14 Secondly, steep valley sides, of which there are many in the Island. These were exploited for the collection of wood and in one case,
La Commune de St Sauveur, as a quarry where the
tenants had quarrying rights.
landes (heathland) and cliff slopes. These were also grazed, in particular by sheep. Gorse was cut for fuel and bracken was harvested for mulch and human and animal bedding.
16 Of the 43 locations identified, sixteen were
marais, thirteen were heathland and nine were valley sides. The remaining five were on typical Jersey farming land.
17 However not all wasteland was
commune. An example is the salt marsh at
Samarès in St Clement which remained in the ownership and use of the
seigneur of the
fief of that name. Other areas in this category might include
Les Mielles du Sénéchal, also in St Clement, and
Les Landes in the Vingtaine de Douet, St Peter. De Gruchy, speaking specifically of the waste on the Ancient Demesne, presents a similar picture, noting for example the sandy waste of
Mont Cardon and the
Landes de la Moye, which he says were collectively called “Moutonées or sheepwalks”, and were let to
18 That wasteland, whether
commune or not, was regarded as economically important can be gleaned from the Code of 1771 which purported to codify Jersey law. The text includes an undated provision, entitled “Mielles”, which states that:
“conformément ȧ plusieurs anciens Réglemens il est défendu à toute personne quelconque, de s’ingérer de couper les Joncs qui croissent dans aucun des lieux de cette Isle, où le sable pourroit par là être emeu; ou de rompre les Mielles, à peine d’une amende, et de huit jours d’emprisonnement au pain et à l’eau, pour ceux qui n’auroient de quoi satisfaire à ladite amende.”
[Pursuant to several ancient regulations, it is forbidden for any person whatsoever to interfere in cutting the rushes which grow in any of the places of this Isle, where the sand could be disturbed; or to break the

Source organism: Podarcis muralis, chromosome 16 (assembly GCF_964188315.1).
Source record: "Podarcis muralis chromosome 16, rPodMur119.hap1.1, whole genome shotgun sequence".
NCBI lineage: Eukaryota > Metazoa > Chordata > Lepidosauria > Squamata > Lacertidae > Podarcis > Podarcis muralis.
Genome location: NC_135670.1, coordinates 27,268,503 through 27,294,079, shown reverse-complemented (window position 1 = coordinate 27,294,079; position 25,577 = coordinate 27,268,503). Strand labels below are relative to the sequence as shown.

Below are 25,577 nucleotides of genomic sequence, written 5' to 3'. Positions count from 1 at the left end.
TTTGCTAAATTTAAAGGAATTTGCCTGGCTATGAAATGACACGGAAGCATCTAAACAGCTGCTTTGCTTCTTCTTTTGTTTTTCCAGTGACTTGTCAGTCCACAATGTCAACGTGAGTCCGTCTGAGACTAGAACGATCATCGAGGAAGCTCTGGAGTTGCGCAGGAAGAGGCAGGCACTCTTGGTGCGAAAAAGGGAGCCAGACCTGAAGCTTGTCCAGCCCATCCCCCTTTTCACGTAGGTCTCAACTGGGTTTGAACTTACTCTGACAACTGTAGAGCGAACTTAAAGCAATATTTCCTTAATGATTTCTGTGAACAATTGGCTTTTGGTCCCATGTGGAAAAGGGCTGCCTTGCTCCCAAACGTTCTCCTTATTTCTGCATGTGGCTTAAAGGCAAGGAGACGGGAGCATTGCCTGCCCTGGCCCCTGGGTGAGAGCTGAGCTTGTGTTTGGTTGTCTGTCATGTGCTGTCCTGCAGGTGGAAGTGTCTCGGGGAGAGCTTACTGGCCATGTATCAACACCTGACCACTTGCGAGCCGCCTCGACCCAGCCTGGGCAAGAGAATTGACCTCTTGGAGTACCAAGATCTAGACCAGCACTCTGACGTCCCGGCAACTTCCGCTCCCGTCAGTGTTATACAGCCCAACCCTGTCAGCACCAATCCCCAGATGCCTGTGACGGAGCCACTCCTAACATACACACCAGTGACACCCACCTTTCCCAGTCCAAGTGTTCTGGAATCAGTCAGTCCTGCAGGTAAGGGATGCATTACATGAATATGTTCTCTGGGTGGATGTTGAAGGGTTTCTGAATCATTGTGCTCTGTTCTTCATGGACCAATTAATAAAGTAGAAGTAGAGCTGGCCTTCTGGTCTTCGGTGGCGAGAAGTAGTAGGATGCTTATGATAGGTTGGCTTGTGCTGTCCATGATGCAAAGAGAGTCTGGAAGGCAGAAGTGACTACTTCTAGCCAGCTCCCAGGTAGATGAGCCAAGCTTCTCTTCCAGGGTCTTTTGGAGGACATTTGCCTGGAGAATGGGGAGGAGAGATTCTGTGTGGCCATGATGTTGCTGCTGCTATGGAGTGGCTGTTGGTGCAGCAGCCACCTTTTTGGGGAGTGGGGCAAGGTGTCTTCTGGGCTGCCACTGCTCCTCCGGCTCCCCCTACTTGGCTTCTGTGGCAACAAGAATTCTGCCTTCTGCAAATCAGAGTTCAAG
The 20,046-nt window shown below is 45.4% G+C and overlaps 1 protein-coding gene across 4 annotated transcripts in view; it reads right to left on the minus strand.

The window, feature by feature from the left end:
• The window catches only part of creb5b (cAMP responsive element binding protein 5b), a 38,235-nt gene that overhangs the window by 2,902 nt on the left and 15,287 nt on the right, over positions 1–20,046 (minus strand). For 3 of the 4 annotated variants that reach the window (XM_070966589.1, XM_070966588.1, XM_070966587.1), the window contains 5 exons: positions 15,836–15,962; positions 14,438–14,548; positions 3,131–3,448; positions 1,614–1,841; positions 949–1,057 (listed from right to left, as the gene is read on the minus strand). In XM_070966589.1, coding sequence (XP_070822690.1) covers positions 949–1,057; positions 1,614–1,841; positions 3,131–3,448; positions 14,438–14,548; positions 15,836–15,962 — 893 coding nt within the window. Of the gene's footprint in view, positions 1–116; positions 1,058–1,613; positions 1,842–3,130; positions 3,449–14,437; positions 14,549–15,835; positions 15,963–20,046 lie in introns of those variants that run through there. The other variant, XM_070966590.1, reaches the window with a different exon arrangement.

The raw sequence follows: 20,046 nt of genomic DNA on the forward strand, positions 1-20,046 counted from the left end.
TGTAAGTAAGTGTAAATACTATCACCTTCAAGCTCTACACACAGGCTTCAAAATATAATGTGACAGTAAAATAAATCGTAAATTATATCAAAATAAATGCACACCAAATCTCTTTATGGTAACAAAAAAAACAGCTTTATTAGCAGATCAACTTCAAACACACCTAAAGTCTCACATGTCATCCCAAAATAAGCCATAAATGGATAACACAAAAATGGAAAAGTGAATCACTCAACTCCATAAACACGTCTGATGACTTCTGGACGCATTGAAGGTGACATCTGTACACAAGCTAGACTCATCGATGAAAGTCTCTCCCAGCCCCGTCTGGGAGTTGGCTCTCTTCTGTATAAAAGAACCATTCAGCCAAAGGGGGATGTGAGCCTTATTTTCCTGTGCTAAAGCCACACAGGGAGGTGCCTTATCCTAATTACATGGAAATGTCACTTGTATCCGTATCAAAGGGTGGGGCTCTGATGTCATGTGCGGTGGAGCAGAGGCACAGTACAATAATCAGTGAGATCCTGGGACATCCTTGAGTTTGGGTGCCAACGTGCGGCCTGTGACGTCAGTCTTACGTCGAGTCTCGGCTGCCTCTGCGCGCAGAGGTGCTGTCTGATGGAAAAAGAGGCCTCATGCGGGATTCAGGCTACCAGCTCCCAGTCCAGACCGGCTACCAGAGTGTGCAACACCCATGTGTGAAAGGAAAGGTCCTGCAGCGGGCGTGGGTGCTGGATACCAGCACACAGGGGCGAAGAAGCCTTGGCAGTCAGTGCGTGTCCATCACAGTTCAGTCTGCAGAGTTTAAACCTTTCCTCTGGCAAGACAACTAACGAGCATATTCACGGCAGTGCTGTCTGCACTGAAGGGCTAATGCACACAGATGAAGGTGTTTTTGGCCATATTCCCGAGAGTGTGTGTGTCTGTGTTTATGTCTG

Mielles, on pain of a fine, and of eight days’ imprisonment on bread and water, for those who do not have enough to satisfy this fine.]
This suggests a deep appreciation of the wasteland, its fragility and its value to the community.
19 Unsurprisingly, in a small island with a fractured physical landscape, sloping from north to south, with east–west travel restricted by deep-cut valleys, and dispersed settlement pattern,
communes were widely located. This, and the complexity of land ownership, means some would have been very small.
The names of Jersey’s
20 Names can, of course, being misleading and the use of the word “commune” to describe property and/or its entry in
Jersey Place Names does not necessarily denote that it was a “commune”. A good example is the property known as
La Commune in St Saviour. Oral evidence collected by the authors suggest that the Perchard family had been associated with the
Commune de St Sauveur for so long that their farm, situated to the west of Hougue Bie, came to be called
La Commune and the adjoining property,
La Petite Commune. McCormack lists both properties as pre-1787. Similarly, the
Commune de la Bequüe in St Mary, located on prime farming land, does not immediately resemble what we think of as a typical arrangement for a
Jersey Place Names indicates that this
commune was a field the income from which from 1690 was assigned to poor
tenants of the
Fief du Roi. There is evidence that these long established arrangements were managed by the Constable of St Mary. In 1880
tenants of the
Fief disputed income from
Commune de la Bequüe being distributed at his discretion. Such an arrangement, of course, more closely resembles the well-known feature of the countryside known as
clos de pauvres, fields the rental from which was dedicated to the upkeep of the locally born poor.
21 Cross referencing the entries in
Jersey Place Names with contracts in the Public Registry Index and Document Enrolment (PRIDE) system, suggests that, in addition to